Advertisement
YOU ARE HERE: LAT HomeCollections

First in 14 Years : A New Wine From Freemark Abbey

October 20, 1988|DAN BERGER | Times Wine Writer

A series of news notes from the wine industry. . . .

Freemark Abbey Winery in the Napa Valley has released its first new vineyard-designated wine in 14 years with the release of a Cabernet Sauvignon from the Sycamore Vineyard.

The vineyard, owned by John Bryan of Piedmont, Calif., is located adjacent to the Bella Oaks Vineyard in Rutherford.

The 1984 Freemark Abbey Sycamore Vineyards Cabernet ($20) is very ripe and supple with forward cherry and chocolate flavors, an attractive fruity aftertaste and ample tannin.

The only previous vineyard-designated wine in the Freemark Abbey line was a Cabernet designated Bosche, off John Bosche's ranch near the winery, which first made its appearance with the 1970 vintage.

Michaela Rodeno, who has been an executive with Domaine Chandon winery in Yountville since its inception in 1973, has resigned to accept a position with a new winery in the Napa Valley owned by a large French company.

Rodeno, who has been vice president at Domaine Chandon since 1981, will become vice president and general manager of the huge winery, tentatively named Atkinson Manor. It is owned by Skalli S. A. of France.

Guild Wineries, whose major wine brand once was Cresta Blanca, said it will release a line in the so-called Pop-Premium segment of the wine business under the name Dunwood Vineyards and Winery.

The line includes a North Coast Chardonnay (15,000 cases); a California Cabernet Sauvignon (5,000 cases) and a California Sauvignon Blanc (9,500 cases), all to sell for between $5-$6 a bottle.

A premium Chardonnay (2,500 cases) and Cabernet (2,000 cases) with Napa Valley designations will sell for $9.50 each; a Napa Valley Sauvignon Blanc (2,000 cases) will sell for $7. Also in the line are a White Zinfandel and a Reserve Red and Reserve White.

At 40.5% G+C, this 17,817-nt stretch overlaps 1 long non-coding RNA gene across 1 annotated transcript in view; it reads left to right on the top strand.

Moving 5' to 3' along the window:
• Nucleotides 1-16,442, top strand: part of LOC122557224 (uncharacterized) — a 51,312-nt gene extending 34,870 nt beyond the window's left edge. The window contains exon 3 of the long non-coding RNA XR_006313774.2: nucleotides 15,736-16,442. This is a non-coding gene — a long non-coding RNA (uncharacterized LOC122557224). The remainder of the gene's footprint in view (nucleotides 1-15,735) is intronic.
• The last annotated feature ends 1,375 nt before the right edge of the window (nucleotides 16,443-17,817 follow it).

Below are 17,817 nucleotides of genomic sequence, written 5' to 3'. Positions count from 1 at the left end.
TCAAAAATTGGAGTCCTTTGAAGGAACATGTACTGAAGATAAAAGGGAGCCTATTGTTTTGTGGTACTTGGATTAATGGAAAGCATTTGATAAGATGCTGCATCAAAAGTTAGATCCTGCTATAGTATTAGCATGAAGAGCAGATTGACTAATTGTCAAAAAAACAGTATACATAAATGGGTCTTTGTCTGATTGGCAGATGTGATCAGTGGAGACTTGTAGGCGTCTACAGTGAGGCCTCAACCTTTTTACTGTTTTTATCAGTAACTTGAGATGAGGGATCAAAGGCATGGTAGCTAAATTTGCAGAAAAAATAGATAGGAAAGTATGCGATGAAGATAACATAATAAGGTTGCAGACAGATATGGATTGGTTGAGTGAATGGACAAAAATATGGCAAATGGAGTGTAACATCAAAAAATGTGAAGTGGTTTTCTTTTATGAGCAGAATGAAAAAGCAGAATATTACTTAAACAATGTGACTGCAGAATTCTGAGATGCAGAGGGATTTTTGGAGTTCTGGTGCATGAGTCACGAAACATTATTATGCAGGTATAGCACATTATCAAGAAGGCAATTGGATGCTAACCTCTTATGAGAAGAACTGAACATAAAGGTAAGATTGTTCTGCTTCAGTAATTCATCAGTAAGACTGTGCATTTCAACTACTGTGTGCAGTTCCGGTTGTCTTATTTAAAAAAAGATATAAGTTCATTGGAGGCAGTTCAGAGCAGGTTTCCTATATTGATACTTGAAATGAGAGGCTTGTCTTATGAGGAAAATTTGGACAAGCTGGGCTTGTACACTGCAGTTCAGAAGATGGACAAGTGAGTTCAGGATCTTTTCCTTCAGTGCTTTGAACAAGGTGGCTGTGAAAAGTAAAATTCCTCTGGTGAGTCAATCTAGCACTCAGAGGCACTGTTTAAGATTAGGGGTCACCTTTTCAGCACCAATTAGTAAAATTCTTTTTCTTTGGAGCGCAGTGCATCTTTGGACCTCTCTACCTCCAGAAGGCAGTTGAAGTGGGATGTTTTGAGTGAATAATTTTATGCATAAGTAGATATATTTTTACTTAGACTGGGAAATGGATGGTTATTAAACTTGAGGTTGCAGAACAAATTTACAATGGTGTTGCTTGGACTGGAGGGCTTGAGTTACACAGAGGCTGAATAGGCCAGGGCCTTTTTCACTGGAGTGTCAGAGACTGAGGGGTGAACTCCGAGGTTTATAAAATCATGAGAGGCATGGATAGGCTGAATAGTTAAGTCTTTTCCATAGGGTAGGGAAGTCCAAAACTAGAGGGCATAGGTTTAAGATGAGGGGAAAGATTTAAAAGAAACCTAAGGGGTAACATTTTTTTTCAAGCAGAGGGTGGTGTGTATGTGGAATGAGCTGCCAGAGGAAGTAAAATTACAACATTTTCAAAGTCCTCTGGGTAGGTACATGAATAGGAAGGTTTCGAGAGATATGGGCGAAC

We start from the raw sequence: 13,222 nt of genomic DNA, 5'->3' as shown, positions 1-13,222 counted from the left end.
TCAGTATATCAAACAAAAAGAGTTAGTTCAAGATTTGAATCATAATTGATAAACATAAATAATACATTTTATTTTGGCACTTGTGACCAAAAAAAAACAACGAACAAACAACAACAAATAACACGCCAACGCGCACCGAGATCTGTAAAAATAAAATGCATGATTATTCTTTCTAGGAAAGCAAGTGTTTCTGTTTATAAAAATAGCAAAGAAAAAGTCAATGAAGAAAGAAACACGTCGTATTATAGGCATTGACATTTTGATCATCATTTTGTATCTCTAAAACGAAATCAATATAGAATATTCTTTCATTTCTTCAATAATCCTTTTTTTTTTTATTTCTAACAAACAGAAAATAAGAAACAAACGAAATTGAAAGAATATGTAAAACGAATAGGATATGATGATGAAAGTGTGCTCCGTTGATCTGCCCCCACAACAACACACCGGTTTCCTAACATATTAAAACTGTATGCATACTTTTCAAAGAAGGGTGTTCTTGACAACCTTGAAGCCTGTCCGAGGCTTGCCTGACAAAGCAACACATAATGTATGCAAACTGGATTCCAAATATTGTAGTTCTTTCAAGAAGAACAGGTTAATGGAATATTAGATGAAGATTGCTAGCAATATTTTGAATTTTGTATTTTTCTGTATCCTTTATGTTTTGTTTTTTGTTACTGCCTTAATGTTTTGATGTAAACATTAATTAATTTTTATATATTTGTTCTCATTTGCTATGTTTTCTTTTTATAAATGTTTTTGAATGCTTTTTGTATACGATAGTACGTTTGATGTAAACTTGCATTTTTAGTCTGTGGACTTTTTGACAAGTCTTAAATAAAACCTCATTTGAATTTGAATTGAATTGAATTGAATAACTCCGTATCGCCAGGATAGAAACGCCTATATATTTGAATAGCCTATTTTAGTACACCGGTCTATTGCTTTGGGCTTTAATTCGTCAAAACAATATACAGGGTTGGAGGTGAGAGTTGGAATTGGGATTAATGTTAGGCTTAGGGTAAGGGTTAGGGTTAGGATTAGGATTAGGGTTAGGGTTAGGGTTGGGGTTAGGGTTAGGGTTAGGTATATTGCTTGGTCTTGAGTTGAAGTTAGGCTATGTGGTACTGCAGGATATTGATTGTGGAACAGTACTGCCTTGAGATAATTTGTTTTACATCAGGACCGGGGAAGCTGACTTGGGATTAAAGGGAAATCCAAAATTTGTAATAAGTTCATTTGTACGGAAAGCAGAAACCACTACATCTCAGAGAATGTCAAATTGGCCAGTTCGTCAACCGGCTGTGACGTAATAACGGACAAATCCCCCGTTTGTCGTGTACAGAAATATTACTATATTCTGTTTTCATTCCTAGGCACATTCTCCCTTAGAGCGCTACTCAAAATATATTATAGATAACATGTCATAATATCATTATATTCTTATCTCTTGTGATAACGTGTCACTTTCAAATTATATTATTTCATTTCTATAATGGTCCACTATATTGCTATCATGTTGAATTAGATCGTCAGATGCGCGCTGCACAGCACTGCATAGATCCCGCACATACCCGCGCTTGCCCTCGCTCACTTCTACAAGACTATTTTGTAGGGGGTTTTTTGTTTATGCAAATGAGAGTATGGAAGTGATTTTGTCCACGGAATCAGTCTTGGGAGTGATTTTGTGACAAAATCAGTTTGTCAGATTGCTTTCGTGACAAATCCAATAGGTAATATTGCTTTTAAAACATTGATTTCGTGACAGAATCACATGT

Dunwood becomes Guild's top brand now that the company has eliminated Cresta Blanca. Guild said months ago it was replacing Cresta Blanca, which was founded in 1882, with the Mendocino Vineyards' brand. Cresta Blanca wines are still marketed in the Far East, said a company spokeswoman.

Also eliminated in a brand-slimming move were the Roma and Tavola brands. Guild also produces the successful Cook's American Champagne.

Barbara Frank, the granddaughter of the late Dr. Konstantin Frank of Hammondsport, N.Y., has joined S. Anderson Vineyard in the Napa Valley as assistant wine maker.

Frank earned a master's degree in enology from Fresno State University. Her grandfather was a respected grower and one of the first proponents of growing French grape varieties in New York's Finger Lakes district. Before Frank the region had been considered too cold for such varieties.

John Scharffenberger, owner of Scharffenberger Cellars in Mendocino, has been appointed president of a new organization to promote sparkling wines made in the United States by the French method.

The Methode Champenoise Producers Assn. is open to all wineries whose production is 90% from the French method, in which the bubbles are produced in the same bottle in which the wine is sold.

Vice presidents of the group are John Culbertson of Rancho California and Stan Anderson of the Napa Valley. Treasurer is Bob Stashak, wine maker at Korbel in Sonoma.

Advertisement
Los Angeles Times Articles
|
|
|